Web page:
It’s no secret that the Internet is home to danger after danger, criminal after criminal. See, while the Internet has enabled people from all places to come together and exercise goodwill, certain people decided to use their time on the Internet to hurt and scam other people.
And with the anonymity granted to users, it’s hard to tell who or what is dangerous. Scammers have gotten better at disguising their scams. Cybercriminals have bettered their knowledge of how to infect devices with their malware.
It’s up to the user to defend themselves against these threats. But what threats do they need defending against, exactly? Let’s go over a few.
3 Cyber-Threats Facing the Public
1. Ransomware Attacks
The 2017 WannaCry infection saw hundreds of thousands of devices exposed to the ransomware, locking users out of their devices and deleting the data of individuals and businesses.
And while the WannaCry attack is in the past, it has had lasting effects on the tech industry. Cybercriminals have realized how profitable ransomware attacks can be, and so ransomware attacks are becoming more common.
2. Phishing Scams
Scammers find a way to infest any medium they can get their hands on, and the Internet was no exception. The early days of the Internet saw scammers hanging out on every site, every corner of the Internet.
Things haven’t changed since then, but the methods scammers use have. Phishing scams have been a popular form of scam for the past two decades, but scammers have improved their scams, tricking even the younger generations. Phishing scams, due to their reliance on social engineering, employ both topical and non-topical subjects to trick people into giving out their personal information.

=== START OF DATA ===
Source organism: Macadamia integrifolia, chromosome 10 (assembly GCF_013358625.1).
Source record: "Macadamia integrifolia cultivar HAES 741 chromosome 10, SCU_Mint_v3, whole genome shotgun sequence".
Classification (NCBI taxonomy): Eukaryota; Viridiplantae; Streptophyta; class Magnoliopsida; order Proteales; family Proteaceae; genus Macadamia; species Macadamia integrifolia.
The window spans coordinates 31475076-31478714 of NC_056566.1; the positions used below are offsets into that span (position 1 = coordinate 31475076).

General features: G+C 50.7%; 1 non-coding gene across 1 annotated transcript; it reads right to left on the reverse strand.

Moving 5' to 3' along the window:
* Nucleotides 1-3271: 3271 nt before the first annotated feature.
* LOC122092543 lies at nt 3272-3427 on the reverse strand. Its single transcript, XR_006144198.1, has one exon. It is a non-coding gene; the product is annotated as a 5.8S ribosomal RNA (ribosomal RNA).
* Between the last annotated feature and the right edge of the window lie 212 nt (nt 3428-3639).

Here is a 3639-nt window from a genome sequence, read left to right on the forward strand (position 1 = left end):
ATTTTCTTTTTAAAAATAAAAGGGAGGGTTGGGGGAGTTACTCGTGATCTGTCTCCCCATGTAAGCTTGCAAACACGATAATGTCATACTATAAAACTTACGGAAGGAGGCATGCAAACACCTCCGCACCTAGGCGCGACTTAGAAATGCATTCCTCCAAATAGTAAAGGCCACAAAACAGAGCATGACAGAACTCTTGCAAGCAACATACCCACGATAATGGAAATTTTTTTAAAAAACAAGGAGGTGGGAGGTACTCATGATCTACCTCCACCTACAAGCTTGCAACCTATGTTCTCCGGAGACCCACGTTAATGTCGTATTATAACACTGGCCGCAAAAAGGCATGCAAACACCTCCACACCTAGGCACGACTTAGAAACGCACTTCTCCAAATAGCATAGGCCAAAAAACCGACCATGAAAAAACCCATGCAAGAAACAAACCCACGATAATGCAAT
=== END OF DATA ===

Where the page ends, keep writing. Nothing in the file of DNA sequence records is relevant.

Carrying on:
3. Hidden Malware
The increased awareness of cybersecurity many users possess in this day and age force cybercriminals to become smarter—more subtle about their attacks. Unfortunately, they sometimes succeed.
Sites occasionally fall victim to malware infestations, where hackers place malware in ads, pages, or certain parts of the site in order to hack into devices. Even major websites aren’t invulnerable to this.
5 Ways to Defend Yourself Against Cyber-Threats
Knowing the threats facing the public means nothing if you don’t know how to defend yourself against them. Fortunately, there are plenty of ways to defend yourself against most cyber-threats plaguing the Internet today.
Anonymity is important—vital for privacy online. Unfortunately, with browsers and websites tracking us seemingly 24/7, it’s hard to grasp the concept of anonymity.
This is why VPNs exist.
Virtual private networks (VPNs, for short) route a device’s data through its own server instead of an ISP’s, encrypting the data before it’s released to the Internet. By accomplishing this and hiding a user’s IP address, VPNs grant total anonymity for anyone. A VPN app can significantly increase your security.
2. Anti-Malware Programs
These days, every OEM device ships with some sort of subscription to an antivirus program. Unfortunately, anti-virus programs by themselves accomplish little; many forms of malware flies under the radar of most anti-virus programs.
This is why anti-malware programs are recommended for any user. Anti-malware programs scan your device(s) for lesser-known threats that anti-virus programs may not catch.
3. Vulnerability Scanners
It’s impossible to know every single issue with your network. Even if you were to comb through every setting every day, there would still be vulnerabilities and backdoors present on your network.
To catch these, you’ll want to use a vulnerability scanner. Vulnerability scanners comb through your entire network, exposing vulnerabilities, backdoors, present threats, and more. These are absolutely vital to network security!
4. Password Managers
How many accounts do you run? Out of all those accounts, how many of them possess strong, unique passwords? Hopefully, all of them. But many users disregard their passwords’ strength, opting for easy-to-type, weak passwords.
If you or someone you know does this, introduce them to password managers. Password managers—also known as password lockers—generate secure passwords for your accounts then store them in a secure “locker”, which is easily accessible to you.
5. Education on Cybersecurity
Downloading all of the software listed here—spending hours setting up a secure network—means nothing if you don’t understand what you’re doing or what you’re fighting against.
Take some time out of your day to acquaint yourself with the basics of cybersecurity and why it’s important. Do this, and you’ll have a much clearer idea about what you’re doing.